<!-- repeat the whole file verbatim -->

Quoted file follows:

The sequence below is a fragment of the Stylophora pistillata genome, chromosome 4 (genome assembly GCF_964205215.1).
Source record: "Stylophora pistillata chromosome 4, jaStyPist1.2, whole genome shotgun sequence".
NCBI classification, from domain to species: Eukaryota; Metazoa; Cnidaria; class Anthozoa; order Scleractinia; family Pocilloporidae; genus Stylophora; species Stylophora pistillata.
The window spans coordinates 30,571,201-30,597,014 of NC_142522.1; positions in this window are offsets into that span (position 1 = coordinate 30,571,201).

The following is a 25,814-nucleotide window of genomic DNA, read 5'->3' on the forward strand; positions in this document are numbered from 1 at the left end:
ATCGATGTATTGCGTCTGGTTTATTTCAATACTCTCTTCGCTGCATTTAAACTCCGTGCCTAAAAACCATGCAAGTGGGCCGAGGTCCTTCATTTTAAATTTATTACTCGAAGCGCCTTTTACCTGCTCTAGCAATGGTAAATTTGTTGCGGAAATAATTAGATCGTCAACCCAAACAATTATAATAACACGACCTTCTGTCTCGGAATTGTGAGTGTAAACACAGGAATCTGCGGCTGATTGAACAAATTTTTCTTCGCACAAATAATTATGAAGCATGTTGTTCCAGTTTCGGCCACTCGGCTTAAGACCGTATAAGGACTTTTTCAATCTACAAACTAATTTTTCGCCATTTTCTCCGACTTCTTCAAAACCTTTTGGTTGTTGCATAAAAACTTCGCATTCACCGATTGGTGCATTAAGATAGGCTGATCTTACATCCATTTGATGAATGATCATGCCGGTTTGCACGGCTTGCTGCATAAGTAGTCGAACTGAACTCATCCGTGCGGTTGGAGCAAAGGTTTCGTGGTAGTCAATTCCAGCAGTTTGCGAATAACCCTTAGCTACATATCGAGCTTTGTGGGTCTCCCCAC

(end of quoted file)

The sequence below is a fragment of the Stylophora pistillata genome, chromosome 4 (genome assembly GCF_964205215.1).
Source record: "Stylophora pistillata chromosome 4, jaStyPist1.2, whole genome shotgun sequence".
NCBI classification, from domain to species: Eukaryota; Metazoa; Cnidaria; class Anthozoa; order Scleractinia; family Pocilloporidae; genus Stylophora; species Stylophora pistillata.
The window spans coordinates 30,571,201-30,597,014 of NC_142522.1; positions in this window are offsets into that span (position 1 = coordinate 30,571,201).

The following is a 25,814-nucleotide window of genomic DNA, read 5'->3' on the forward strand; positions in this document are numbered from 1 at the left end:
ATCGATGTATTGCGTCTGGTTTATTTCAATACTCTCTTCGCTGCATTTAAACTCCGTGCCTAAAAACCATGCAAGTGGGCCGAGGTCCTTCATTTTAAATTTATTACTCGAAGCGCCTTTTACCTGCTCTAGCAATGGTAAATTTGTTGCGGAAATAATTAGATCGTCAACCCAAACAATTATAATAACACGACCTTCTGTCTCGGAATTGTGAGTGTAAACACAGGAATCTGCGGCTGATTGAACAAATTTTTCTTCGCACAAATAATTATGAAGCATGTTGTTCCAGTTTCGGCCACTCGGCTTAAGACCGTATAAGGACTTTTTCAATCTACAAACTAATTTTTCGCCATTTTCTCCGACTTCTTCAAAACCTTTTGGTTGTTGCATAAAAACTTCGCATTCACCGATTGGTGCATTAAGATAGGCTGATCTTACATCCATTTGATGAATGATCATGCCGGTTTGCACGGCTTGCTGCATAAGTAGTCGAACTGAACTCATCCGTGCGGTTGGAGCAAAGGTTTCGTGGTAGTCAATTCCAGCAGTTTGCGAATAACCCTTAGCTACATATCGAGCTTTGTGGGTCTCCCCAC